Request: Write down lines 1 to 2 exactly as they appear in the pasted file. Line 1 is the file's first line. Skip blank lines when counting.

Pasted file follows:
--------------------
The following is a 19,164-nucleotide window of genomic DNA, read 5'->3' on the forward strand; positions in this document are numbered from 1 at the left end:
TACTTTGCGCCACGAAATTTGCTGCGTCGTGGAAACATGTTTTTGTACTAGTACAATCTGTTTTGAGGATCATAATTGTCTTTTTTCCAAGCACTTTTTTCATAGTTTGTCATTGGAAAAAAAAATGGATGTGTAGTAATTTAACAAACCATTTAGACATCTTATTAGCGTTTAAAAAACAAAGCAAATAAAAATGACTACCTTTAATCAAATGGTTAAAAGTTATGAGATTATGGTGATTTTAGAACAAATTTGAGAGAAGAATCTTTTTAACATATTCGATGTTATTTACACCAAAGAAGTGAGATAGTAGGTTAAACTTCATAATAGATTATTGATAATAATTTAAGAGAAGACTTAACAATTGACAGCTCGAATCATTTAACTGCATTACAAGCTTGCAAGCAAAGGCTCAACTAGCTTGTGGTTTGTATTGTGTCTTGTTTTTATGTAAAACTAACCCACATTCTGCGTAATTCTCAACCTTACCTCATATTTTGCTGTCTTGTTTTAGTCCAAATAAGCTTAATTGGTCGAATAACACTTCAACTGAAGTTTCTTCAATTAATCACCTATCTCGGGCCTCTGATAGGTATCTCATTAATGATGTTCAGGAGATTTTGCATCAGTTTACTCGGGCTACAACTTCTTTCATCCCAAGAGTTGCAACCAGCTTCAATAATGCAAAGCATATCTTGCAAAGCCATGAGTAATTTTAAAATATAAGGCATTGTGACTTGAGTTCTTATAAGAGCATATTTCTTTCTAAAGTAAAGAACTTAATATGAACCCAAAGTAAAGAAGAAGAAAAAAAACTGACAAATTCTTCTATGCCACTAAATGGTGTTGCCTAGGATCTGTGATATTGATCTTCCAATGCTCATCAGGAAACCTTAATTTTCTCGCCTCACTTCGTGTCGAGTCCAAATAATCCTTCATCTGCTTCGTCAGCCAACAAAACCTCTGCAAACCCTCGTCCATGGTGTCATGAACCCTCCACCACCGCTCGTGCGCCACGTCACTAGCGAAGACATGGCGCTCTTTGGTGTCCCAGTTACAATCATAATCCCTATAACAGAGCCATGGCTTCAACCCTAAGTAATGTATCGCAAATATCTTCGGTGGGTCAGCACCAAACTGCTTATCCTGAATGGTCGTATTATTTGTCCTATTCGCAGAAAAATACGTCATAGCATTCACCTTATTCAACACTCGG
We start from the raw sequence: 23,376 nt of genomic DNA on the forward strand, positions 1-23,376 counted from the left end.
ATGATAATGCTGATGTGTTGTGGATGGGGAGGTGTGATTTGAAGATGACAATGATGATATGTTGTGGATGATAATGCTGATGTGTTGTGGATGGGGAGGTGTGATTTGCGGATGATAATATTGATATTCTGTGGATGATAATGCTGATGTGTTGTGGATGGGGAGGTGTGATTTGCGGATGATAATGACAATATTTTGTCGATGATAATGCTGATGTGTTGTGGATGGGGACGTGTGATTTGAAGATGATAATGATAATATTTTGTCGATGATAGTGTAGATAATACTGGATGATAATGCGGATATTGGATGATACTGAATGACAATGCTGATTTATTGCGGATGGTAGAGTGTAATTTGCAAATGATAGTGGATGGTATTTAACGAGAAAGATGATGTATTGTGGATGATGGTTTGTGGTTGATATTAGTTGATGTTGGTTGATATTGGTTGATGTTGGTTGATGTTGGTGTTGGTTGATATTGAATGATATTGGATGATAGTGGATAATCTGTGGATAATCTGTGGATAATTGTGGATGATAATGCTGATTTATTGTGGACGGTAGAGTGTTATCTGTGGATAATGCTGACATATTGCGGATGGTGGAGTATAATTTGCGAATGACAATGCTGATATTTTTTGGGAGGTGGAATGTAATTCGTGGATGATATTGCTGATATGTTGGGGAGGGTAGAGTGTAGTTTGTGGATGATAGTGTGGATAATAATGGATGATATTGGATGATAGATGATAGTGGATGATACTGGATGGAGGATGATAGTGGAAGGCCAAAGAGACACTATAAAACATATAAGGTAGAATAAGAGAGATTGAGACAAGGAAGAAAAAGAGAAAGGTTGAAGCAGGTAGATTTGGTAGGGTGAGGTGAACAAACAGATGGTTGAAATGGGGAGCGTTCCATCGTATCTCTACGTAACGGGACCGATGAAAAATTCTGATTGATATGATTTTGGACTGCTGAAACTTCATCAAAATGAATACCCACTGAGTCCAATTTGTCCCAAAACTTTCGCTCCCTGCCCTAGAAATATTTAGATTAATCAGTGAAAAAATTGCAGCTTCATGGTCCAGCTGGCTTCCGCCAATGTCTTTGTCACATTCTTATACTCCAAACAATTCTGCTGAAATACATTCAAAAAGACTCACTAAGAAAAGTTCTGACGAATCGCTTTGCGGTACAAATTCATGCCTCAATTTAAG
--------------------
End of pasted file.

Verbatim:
The following is a 19,164-nucleotide window of genomic DNA, read 5'->3' on the forward strand; positions in this document are numbered from 1 at the left end:
TACTTTGCGCCACGAAATTTGCTGCGTCGTGGAAACATGTTTTTGTACTAGTACAATCTGTTTTGAGGATCATAATTGTCTTTTTTCCAAGCACTTTTTTCATAGTTTGTCATTGGAAAAAAAAATGGATGTGTAGTAATTTAACAAACCATTTAGACATCTTATTAGCGTTTAAAAAACAAAGCAAATAAAAATGACTACCTTTAATCAAATGGTTAAAAGTTATGAGATTATGGTGATTTTAGAACAAATTTGAGAGAAGAATCTTTTTAACATATTCGATGTTATTTACACCAAAGAAGTGAGATAGTAGGTTAAACTTCATAATAGATTATTGATAATAATTTAAGAGAAGACTTAACAATTGACAGCTCGAATCATTTAACTGCATTACAAGCTTGCAAGCAAAGGCTCAACTAGCTTGTGGTTTGTATTGTGTCTTGTTTTTATGTAAAACTAACCCACATTCTGCGTAATTCTCAACCTTACCTCATATTTTGCTGTCTTGTTTTAGTCCAAATAAGCTTAATTGGTCGAATAACACTTCAACTGAAGTTTCTTCAATTAATCACCTATCTCGGGCCTCTGATAGGTATCTCATTAATGATGTTCAGGAGATTTTGCATCAGTTTACTCGGGCTACAACTTCTTTCATCCCAAGAGTTGCAACCAGCTTCAATAATGCAAAGCATATCTTGCAAAGCCATGAGTAATTTTAAAATATAAGGCATTGTGACTTGAGTTCTTATAAGAGCATATTTCTTTCTAAAGTAAAGAACTTAATATGAACCCAAAGTAAAGAAGAAGAAAAAAAACTGACAAATTCTTCTATGCCACTAAATGGTGTTGCCTAGGATCTGTGATATTGATCTTCCAATGCTCATCAGGAAACCTTAATTTTCTCGCCTCACTTCGTGTCGAGTCCAAATAATCCTTCATCTGCTTCGTCAGCCAACAAAACCTCTGCAAACCCTCGTCCATGGTGTCATGAACCCTCCACCACCGCTCGTGCGCCACGTCACTAGCGAAGACATGGCGCTCTTTGGTGTCCCAGTTACAATCATAATCCCTATAACAGAGCCATGGCTTCAACCCTAAGTAATGTATCGCAAATATCTTCGGTGGGTCAGCACCAAACTGCTTATCCTGAATGGTCGTATTATTTGTCCTATTCGCAGAAAAATACGTCATAGCATTCACCTTATTCAACACTCGG